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The Great Society at 50.

Listen To You Tell Me Texas Friday 5/23/14
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Fifty years ago today, President Lyndon Johnson gave a speech at the University of Michigan in which he first proposed what he called the “Great Society.” The Great Society was an amalgam of federal programs intended to address, among other things, poverty and poor educational achievement among minorities.

The Great Society would bring about an exponential expansion of the federal government’s role in education, health care and welfare.

So what of the Great Society on its 50th birthday? Sadly, there’s little to celebrate.

On the subject of poverty, a half century and the spending of more than $2 trillion has moved the needle very little. The poverty rate in 2014 is only marginally lower than it was in 1964.

What has changed is the perception of the role of individual responsibility as an antidote to poverty. Much of the stigma once attendant to being on the public dole is now gone.

On the subject of education, the Great Society greatly expanded the role of the federal government in public schools. The Elementary and Secondary Education Act of 1965 stands to this day as the most far-reaching piece of education legislation ever passed by Congress. With few exceptions, every local school district is now dependent on federal dollars.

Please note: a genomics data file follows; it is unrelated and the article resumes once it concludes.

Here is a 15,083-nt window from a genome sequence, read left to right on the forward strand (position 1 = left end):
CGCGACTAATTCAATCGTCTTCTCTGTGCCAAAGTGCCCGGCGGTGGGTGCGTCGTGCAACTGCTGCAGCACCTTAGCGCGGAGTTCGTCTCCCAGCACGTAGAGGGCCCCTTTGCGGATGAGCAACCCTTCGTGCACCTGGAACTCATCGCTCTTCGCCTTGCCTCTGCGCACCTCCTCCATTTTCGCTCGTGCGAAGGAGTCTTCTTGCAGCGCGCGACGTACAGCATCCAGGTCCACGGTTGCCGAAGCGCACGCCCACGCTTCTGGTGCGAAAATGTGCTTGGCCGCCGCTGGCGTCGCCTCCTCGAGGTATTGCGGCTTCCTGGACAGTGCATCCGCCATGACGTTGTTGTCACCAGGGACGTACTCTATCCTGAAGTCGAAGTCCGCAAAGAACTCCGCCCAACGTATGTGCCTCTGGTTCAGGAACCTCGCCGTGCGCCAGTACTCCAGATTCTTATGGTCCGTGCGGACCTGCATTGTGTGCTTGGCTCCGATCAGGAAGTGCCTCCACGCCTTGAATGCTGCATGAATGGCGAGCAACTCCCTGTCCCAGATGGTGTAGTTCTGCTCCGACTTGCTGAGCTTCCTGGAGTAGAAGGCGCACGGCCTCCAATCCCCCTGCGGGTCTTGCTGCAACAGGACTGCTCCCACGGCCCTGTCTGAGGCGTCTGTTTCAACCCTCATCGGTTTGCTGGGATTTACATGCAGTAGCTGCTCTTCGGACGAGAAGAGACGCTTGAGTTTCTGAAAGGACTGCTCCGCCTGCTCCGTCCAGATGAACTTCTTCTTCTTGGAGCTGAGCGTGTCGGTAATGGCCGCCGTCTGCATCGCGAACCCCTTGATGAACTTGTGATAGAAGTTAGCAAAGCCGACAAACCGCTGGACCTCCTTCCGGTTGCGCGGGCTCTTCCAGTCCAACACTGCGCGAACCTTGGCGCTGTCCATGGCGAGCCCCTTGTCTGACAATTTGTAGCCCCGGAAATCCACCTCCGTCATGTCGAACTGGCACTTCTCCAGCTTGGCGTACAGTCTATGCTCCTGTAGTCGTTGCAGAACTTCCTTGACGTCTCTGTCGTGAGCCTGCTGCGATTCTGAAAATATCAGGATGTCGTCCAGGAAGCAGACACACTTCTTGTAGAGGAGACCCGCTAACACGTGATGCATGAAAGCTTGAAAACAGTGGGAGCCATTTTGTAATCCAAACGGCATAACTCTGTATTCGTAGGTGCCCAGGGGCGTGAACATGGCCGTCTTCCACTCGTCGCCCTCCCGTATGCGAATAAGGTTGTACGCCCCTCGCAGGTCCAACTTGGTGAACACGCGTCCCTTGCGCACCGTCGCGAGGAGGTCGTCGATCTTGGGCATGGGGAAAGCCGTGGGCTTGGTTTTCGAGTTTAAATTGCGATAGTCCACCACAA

Despite spending massive amounts of those dollars, few, if any, of the Great Society goals attendant to education have been achieved. Public schools across the country are in chaos – many having devolved into de facto war zones.

American students rank near the bottom among developed countries in math, science and reading comprehension. A smaller proportion of African-American students today are able to read at grade level than were able in 1965.

On the subject of health care, the Great Society gave us Medicare and Medicaid, which combined now provide health care for 115 million Americans. Both programs are simultaneously deeply entrenched – making them politically impossible to modify – and insolvent, making them fiscally unsustainable.

But for Medicare and Medicaid, the federal budget would be balanced.

All of this expansion of the federal government has had the perverse effect of turning us into cynics. In 1964, 76 percent of Americans trusted the government to do the right thing. Today, 19 percent do.

But by far the worst consequence of the Great Society has been its impact upon families. Dependence on government – once intended to be temporary – has become habitual and is, in millions of cases, passed from one generation to the next.

In millions of households, welfare and food stamps now take the place of working fathers. In 1965, the rate of out-of-wedlock births was 7.7 percent. Today, it stands at more than 40 percent for the population as a whole – and an appalling 73 percent for African-Americans.

On this, the Golden Anniversary of the Great Society, there is little introspection on the left. Just as it was when LBJ was promoting it, the left would have us judge the Great Society by its lofty intentions – hoping that 50 years later, we will overlook its tragic results.